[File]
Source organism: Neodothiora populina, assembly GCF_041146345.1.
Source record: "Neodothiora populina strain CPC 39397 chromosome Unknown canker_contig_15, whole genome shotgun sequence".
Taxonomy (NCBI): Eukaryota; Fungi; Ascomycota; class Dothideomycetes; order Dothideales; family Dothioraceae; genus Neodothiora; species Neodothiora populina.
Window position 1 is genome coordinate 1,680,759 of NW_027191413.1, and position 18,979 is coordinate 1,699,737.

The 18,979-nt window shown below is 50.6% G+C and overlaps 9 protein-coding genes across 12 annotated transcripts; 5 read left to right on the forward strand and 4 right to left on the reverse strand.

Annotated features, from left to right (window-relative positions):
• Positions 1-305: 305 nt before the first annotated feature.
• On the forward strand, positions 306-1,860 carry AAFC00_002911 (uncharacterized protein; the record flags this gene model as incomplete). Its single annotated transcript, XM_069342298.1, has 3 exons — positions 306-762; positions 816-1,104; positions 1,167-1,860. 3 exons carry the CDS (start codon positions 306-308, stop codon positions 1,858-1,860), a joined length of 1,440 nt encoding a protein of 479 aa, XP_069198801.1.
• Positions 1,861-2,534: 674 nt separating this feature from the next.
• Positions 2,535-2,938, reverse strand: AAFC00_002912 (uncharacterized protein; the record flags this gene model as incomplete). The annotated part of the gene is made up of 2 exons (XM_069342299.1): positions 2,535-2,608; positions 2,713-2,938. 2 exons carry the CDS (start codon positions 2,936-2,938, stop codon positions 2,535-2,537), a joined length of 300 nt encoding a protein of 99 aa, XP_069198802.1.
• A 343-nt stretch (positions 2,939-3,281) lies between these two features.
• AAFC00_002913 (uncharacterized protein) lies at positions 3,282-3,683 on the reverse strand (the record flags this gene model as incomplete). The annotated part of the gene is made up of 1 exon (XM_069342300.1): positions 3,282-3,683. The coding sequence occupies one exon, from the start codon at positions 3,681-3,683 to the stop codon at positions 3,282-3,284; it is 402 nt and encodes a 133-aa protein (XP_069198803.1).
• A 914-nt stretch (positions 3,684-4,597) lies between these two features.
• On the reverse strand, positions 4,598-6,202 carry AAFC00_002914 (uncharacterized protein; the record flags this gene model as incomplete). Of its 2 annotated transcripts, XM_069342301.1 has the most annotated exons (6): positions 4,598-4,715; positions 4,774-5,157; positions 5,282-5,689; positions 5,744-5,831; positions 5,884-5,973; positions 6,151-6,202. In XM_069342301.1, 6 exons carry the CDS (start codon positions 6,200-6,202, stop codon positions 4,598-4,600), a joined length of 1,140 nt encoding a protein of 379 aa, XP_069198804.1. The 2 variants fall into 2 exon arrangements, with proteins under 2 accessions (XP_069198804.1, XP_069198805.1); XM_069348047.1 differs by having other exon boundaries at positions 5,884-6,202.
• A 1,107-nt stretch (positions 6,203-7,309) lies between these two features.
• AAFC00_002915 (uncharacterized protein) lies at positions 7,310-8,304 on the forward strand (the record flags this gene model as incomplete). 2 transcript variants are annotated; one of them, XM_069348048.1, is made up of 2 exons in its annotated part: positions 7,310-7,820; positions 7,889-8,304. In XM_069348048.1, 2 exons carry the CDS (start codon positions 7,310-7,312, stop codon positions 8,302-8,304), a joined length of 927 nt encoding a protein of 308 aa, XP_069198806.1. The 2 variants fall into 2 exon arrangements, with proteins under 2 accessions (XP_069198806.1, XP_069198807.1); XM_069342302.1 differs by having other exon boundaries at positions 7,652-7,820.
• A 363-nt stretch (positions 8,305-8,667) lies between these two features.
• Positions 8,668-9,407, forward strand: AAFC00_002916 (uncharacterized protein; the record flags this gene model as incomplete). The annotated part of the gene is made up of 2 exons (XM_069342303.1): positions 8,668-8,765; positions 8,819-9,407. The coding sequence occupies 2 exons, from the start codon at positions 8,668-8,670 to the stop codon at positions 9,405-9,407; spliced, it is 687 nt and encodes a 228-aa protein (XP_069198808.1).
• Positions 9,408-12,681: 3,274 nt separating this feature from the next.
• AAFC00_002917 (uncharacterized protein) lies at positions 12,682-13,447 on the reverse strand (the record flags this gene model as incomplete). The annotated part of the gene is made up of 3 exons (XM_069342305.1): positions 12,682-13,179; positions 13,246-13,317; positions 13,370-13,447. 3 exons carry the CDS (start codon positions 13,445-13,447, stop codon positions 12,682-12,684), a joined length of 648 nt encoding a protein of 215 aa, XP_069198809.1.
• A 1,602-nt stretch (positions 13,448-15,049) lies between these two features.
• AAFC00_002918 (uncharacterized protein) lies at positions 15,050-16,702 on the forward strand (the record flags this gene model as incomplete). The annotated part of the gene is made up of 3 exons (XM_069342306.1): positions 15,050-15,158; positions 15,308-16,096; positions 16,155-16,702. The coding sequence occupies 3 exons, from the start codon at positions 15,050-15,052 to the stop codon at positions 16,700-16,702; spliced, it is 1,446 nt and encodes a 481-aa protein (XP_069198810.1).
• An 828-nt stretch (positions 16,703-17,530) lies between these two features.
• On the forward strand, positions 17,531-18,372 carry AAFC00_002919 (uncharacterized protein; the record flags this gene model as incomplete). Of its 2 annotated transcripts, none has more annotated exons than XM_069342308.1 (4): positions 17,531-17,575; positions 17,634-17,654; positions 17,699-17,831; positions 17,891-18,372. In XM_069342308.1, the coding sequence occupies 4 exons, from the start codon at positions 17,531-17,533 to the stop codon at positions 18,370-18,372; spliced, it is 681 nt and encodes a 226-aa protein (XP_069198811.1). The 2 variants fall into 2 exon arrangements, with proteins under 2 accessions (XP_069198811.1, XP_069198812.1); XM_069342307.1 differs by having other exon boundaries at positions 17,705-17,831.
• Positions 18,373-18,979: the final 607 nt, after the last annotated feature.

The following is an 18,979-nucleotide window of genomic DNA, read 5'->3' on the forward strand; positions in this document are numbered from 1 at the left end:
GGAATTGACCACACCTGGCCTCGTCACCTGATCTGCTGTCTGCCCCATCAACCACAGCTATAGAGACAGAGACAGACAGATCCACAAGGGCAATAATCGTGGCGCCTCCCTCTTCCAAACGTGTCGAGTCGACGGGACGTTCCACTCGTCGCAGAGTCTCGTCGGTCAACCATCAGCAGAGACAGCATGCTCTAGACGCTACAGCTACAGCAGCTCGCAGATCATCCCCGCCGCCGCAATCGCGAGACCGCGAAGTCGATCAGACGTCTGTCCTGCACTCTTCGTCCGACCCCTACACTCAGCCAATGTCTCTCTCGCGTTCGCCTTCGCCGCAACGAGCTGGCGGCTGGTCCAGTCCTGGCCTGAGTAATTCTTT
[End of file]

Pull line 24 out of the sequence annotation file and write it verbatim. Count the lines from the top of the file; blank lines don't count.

• On the forward strand, positions 17,531-18,372 carry AAFC00_002919 (uncharacterized protein; the record flags this gene model as incomplete). Of its 2 annotated transcripts, none has more annotated exons than XM_069342308.1 (4): positions 17,531-17,575; positions 17,634-17,654; positions 17,699-17,831; positions 17,891-18,372. In XM_069342308.1, the coding sequence occupies 4 exons, from the start codon at positions 17,531-17,533 to the stop codon at positions 18,370-18,372; spliced, it is 681 nt and encodes a 226-aa protein (XP_069198811.1). The 2 variants fall into 2 exon arrangements, with proteins under 2 accessions (XP_069198811.1, XP_069198812.1); XM_069342307.1 differs by having other exon boundaries at positions 17,705-17,831.